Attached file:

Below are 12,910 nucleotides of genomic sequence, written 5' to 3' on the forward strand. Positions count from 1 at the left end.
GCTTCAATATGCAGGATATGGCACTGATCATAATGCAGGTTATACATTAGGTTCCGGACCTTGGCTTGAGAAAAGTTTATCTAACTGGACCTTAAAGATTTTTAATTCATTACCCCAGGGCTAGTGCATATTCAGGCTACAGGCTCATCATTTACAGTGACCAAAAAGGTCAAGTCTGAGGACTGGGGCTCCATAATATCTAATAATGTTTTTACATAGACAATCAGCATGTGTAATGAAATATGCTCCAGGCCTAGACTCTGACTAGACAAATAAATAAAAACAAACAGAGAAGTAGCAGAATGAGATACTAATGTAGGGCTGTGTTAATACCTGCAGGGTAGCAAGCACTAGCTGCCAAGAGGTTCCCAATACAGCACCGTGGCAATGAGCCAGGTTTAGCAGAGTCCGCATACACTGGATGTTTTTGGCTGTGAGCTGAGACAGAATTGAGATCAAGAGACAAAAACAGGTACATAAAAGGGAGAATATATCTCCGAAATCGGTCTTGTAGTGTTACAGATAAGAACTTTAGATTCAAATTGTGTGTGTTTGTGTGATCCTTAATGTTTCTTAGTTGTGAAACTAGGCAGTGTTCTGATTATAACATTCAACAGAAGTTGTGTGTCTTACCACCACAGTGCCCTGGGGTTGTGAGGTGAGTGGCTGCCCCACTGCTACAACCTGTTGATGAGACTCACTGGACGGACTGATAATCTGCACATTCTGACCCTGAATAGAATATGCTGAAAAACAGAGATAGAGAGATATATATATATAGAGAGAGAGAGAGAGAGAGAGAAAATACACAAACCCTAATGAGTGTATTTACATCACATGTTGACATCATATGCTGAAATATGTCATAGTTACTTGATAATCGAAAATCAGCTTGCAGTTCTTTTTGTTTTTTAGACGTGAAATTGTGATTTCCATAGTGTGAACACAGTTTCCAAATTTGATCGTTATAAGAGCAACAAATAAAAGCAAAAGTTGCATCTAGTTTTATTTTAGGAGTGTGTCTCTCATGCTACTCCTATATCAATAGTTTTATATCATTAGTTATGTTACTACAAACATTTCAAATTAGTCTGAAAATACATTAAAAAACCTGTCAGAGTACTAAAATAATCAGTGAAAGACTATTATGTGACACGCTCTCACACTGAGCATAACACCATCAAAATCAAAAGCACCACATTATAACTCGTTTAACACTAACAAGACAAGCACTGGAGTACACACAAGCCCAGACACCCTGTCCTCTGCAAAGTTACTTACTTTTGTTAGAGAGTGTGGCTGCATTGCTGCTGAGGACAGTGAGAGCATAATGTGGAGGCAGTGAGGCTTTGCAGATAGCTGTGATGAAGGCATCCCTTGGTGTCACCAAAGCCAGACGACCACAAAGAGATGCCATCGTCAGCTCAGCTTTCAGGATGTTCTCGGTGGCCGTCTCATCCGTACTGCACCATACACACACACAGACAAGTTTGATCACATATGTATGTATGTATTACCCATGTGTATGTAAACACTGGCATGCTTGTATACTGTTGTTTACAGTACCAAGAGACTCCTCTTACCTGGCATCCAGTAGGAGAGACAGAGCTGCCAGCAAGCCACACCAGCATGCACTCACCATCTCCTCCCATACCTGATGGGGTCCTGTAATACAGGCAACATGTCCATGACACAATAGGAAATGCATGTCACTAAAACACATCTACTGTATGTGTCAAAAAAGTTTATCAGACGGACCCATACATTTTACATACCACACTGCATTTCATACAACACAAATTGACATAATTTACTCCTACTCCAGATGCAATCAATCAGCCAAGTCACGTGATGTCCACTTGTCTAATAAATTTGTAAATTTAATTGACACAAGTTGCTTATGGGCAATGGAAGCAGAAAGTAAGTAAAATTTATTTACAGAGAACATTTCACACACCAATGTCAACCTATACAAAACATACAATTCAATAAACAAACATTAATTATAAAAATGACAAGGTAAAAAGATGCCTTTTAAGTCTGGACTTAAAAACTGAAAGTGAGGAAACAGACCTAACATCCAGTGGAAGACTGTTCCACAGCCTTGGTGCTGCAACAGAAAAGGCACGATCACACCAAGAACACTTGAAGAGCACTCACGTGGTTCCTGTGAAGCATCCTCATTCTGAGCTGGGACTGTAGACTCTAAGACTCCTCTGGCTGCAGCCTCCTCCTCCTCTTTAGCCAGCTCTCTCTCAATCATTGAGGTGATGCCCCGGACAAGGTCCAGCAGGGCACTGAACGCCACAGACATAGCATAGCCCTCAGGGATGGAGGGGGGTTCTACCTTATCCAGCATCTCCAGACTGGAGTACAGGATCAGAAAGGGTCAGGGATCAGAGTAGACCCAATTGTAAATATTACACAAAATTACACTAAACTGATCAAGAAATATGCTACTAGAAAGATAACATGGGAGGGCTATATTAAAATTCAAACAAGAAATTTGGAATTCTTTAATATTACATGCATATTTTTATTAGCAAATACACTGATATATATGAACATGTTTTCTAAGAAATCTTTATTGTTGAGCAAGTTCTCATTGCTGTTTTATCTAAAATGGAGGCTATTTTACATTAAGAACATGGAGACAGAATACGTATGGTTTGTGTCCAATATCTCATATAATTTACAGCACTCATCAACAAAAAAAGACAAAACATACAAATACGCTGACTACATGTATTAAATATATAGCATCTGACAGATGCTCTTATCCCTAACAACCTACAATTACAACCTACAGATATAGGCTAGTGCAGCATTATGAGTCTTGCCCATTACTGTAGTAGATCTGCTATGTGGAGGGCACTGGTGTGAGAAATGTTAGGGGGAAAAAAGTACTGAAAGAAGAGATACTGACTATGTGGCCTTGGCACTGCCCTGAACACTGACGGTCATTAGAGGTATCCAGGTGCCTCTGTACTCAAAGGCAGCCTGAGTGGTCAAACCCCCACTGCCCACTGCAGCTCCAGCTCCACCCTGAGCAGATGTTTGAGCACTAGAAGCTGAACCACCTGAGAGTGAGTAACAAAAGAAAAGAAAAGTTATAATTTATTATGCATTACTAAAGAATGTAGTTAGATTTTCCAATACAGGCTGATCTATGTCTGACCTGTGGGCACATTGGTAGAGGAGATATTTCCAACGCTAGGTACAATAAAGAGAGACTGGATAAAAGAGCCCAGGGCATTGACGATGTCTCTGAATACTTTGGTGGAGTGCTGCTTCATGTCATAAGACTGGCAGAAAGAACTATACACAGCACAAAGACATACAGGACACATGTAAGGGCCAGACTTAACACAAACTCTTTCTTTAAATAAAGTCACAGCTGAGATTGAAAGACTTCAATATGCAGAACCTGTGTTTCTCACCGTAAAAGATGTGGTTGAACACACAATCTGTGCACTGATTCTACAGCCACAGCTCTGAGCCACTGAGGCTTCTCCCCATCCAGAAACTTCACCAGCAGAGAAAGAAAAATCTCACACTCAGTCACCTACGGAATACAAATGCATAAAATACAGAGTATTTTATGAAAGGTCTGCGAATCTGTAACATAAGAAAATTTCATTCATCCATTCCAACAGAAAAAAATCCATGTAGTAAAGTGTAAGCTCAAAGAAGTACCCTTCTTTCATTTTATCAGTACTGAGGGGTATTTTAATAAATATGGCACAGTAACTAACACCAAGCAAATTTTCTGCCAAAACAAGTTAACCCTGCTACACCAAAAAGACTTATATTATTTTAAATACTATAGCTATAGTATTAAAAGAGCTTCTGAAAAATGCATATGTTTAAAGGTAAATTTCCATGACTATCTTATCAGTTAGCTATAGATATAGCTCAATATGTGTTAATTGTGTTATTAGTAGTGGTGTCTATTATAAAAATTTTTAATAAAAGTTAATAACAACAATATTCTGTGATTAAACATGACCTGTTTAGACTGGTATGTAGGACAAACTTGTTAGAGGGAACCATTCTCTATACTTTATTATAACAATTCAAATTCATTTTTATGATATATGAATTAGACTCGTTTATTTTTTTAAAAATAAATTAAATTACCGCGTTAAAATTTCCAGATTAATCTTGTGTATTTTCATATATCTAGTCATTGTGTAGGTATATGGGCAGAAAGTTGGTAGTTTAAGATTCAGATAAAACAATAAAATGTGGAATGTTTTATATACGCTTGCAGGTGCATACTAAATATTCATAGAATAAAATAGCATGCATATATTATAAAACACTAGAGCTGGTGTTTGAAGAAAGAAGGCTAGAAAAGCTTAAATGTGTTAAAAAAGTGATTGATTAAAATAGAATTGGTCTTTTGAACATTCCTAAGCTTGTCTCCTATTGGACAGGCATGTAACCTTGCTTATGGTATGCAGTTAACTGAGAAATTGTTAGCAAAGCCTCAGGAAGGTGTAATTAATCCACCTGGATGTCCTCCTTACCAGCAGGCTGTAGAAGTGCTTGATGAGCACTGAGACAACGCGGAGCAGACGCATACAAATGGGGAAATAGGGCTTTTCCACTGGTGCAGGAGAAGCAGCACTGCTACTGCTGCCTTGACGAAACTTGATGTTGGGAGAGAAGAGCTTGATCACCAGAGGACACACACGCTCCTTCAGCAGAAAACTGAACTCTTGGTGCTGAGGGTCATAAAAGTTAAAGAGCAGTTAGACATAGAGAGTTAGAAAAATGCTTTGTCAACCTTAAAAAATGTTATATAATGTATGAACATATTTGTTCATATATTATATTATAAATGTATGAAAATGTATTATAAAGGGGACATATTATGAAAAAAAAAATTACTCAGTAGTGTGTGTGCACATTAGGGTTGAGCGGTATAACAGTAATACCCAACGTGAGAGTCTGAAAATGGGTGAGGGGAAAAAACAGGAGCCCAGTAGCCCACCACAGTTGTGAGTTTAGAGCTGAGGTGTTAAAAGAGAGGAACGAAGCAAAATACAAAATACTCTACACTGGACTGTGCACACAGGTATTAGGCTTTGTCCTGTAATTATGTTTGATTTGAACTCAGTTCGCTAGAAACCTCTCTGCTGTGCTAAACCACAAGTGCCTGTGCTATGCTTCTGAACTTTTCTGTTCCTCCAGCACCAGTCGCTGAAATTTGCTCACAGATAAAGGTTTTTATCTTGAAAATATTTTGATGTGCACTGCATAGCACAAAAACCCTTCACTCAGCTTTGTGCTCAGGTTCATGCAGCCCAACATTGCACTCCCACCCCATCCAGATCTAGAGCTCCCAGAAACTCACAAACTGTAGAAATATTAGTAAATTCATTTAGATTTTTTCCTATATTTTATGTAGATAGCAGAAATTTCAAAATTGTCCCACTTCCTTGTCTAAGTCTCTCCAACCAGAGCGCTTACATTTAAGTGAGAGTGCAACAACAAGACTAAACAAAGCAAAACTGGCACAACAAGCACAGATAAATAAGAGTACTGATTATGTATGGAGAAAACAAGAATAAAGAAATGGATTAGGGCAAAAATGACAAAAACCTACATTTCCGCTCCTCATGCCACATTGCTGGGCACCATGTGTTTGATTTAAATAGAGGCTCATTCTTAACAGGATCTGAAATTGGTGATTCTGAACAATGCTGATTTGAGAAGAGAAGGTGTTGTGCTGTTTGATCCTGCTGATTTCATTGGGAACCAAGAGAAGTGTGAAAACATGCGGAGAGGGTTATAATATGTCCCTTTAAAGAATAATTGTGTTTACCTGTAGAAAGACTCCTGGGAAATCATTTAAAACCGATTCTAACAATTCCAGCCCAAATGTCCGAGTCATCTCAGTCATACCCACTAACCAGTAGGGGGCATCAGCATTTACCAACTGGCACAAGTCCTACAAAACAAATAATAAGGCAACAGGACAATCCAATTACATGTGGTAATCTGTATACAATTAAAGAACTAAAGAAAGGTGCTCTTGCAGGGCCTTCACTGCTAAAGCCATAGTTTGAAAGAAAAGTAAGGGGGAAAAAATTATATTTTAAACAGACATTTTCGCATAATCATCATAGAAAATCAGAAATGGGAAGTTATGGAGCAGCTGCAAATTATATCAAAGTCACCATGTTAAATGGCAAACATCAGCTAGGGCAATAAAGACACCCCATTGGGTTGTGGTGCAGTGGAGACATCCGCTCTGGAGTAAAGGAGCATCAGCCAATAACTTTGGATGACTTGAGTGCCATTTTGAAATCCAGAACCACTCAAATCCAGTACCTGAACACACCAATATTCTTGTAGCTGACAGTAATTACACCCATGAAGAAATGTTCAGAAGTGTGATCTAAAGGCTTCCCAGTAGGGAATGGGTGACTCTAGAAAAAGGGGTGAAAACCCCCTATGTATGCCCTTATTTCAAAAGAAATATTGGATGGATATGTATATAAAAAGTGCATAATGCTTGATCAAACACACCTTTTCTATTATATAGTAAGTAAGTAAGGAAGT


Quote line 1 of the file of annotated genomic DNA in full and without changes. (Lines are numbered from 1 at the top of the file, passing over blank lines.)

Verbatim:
Below are 12,910 nucleotides of genomic sequence, written 5' to 3' on the forward strand. Positions count from 1 at the left end.